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Hi Vincent and Dickson,
I was listening to the new episode of TWiP (episode 52) and one of your listeners wrote in asking about tree parasites. While plant parasite is not my main field of research, I have written about one such parasite on the Parasite of the Day blog - the nematode Bursaphelenchus xylophilus which causes the tree disease known as Pine Wilt.
The basis for that post was actually a PLoS Pathogens paper on the genomic characteristics of that particular parasite.
In addition, there are also numerous insects, nematodes, and bacteria that can infect plant tissue and induce gall formation. I feel that
Dickson might be fond of those plant parasites because much like Trichinella spiralis, these organisms are capable of manipulating the
architecture of the host's tissue, forcing it to grow structures that both house and feed the parasites - much like T. spiralis with its
Dear doctors Racaniello and Despomier,
I just wanted to write in with a bit of praise. I have been a regular listener of TWIV for over a year now, and I'm just now catching up with both TWIM and TWIP. I have to say after having listened to the episode on hook worm and the remarkable back story given by Dickson about that organism in a historical context, that I am truly impressed. I spent ten years reading about history outside of school in my youth, and I must say that I am deeply impressed by both the depth and breadth of Dickson's knowledge.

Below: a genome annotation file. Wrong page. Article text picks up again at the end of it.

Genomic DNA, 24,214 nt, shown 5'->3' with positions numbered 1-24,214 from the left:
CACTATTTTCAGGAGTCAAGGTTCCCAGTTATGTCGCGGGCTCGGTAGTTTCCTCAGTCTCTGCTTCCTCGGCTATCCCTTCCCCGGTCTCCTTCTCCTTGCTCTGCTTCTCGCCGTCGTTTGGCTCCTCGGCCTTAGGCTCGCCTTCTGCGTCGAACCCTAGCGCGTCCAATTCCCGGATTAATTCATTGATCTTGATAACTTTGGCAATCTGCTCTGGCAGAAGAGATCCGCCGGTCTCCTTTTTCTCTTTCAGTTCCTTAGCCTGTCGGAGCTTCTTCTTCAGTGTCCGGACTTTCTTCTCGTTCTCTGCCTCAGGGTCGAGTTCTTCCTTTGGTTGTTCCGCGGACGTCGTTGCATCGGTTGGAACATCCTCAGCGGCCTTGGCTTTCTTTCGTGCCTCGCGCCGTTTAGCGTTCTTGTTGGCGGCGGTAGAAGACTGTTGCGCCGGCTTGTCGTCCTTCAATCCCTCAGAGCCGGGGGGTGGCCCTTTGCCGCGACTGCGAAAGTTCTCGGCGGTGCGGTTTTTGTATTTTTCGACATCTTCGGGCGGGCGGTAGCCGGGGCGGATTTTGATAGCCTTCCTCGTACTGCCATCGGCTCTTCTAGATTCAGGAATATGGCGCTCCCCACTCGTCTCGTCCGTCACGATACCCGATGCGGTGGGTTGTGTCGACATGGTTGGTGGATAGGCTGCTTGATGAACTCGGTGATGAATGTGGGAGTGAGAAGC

Thank you both for a wonderful show and the hours and hours of edutainment.
They come out when it rains because they can. It's not so much that they avoid wet tunnels when it rains as they usually avoid dry ground. When the ground is wet they can come out so they do.
Hello twip hosts,
I just listened to TWIP 52 and all the emails had to do with you guys mentioning stopping TWIP. I just discovered TWIP last summer (2012), and I've caught up with all the episodes! I just wanted to let you guys know that TWIP has kept my mind constantly busy during half day hikes in the Pacific Northwest Cascades! I thoroughly enjoy the report Vincent and Dick have. I love the jokes. It is one of my favorite podcasts.
I was trained as a Chemist at San Diego State, so I have a special connection to TWIM, with the SDSU hosts that are often on there. I now live near Portland, Oregon and hike quite frequently.
I hope none of the TWI's die, and I thank you two for all your work and information you've given to thousands of people.
Hello Dr. Racaniello and Dr. Despommier!
I, like many, had a sinking feeling in my stomach when cancelling the show was proposed earlier. I was refreshed to hear this will not happen! Dr. Despommier, do you know the Komuniecki's at The University of Toledo? I had the opportunity to do some work in her lab (Patricia) working with Ascaris suum. Ah, the trips to the slaughterhouse.